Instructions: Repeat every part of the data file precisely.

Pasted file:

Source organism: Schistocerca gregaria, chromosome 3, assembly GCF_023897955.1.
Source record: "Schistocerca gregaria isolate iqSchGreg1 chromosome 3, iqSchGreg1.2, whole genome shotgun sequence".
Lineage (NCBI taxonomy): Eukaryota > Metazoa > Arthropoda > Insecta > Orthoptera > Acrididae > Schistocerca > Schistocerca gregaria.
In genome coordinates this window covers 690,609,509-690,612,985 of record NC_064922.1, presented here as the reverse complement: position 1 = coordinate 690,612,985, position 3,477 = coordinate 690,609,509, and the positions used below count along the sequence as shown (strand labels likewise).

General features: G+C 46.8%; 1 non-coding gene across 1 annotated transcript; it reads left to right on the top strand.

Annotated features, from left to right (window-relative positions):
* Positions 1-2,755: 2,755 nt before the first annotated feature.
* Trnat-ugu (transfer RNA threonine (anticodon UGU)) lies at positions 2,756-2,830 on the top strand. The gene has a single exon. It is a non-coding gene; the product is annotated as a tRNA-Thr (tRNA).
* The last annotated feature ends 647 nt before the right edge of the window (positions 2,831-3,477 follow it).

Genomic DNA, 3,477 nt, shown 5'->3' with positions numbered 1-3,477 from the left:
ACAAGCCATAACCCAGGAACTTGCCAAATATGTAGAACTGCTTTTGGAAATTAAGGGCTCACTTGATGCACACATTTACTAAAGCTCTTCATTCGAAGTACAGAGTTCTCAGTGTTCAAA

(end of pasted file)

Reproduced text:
Source organism: Schistocerca gregaria, chromosome 3, assembly GCF_023897955.1.
Source record: "Schistocerca gregaria isolate iqSchGreg1 chromosome 3, iqSchGreg1.2, whole genome shotgun sequence".
Lineage (NCBI taxonomy): Eukaryota > Metazoa > Arthropoda > Insecta > Orthoptera > Acrididae > Schistocerca > Schistocerca gregaria.
In genome coordinates this window covers 690,609,509-690,612,985 of record NC_064922.1, presented here as the reverse complement: position 1 = coordinate 690,612,985, position 3,477 = coordinate 690,609,509, and the positions used below count along the sequence as shown (strand labels likewise).

General features: G+C 46.8%; 1 non-coding gene across 1 annotated transcript; it reads left to right on the top strand.

Annotated features, from left to right (window-relative positions):
* Positions 1-2,755: 2,755 nt before the first annotated feature.
* Trnat-ugu (transfer RNA threonine (anticodon UGU)) lies at positions 2,756-2,830 on the top strand. The gene has a single exon. It is a non-coding gene; the product is annotated as a tRNA-Thr (tRNA).
* The last annotated feature ends 647 nt before the right edge of the window (positions 2,831-3,477 follow it).

Genomic DNA, 3,477 nt, shown 5'->3' with positions numbered 1-3,477 from the left:
ACAAGCCATAACCCAGGAACTTGCCAAATATGTAGAACTGCTTTTGGAAATTAAGGGCTCACTTGATGCACACATTTACTAAAGCTCTTCATTCGAAGTACAGAGTTCTCAGTGTTCAAA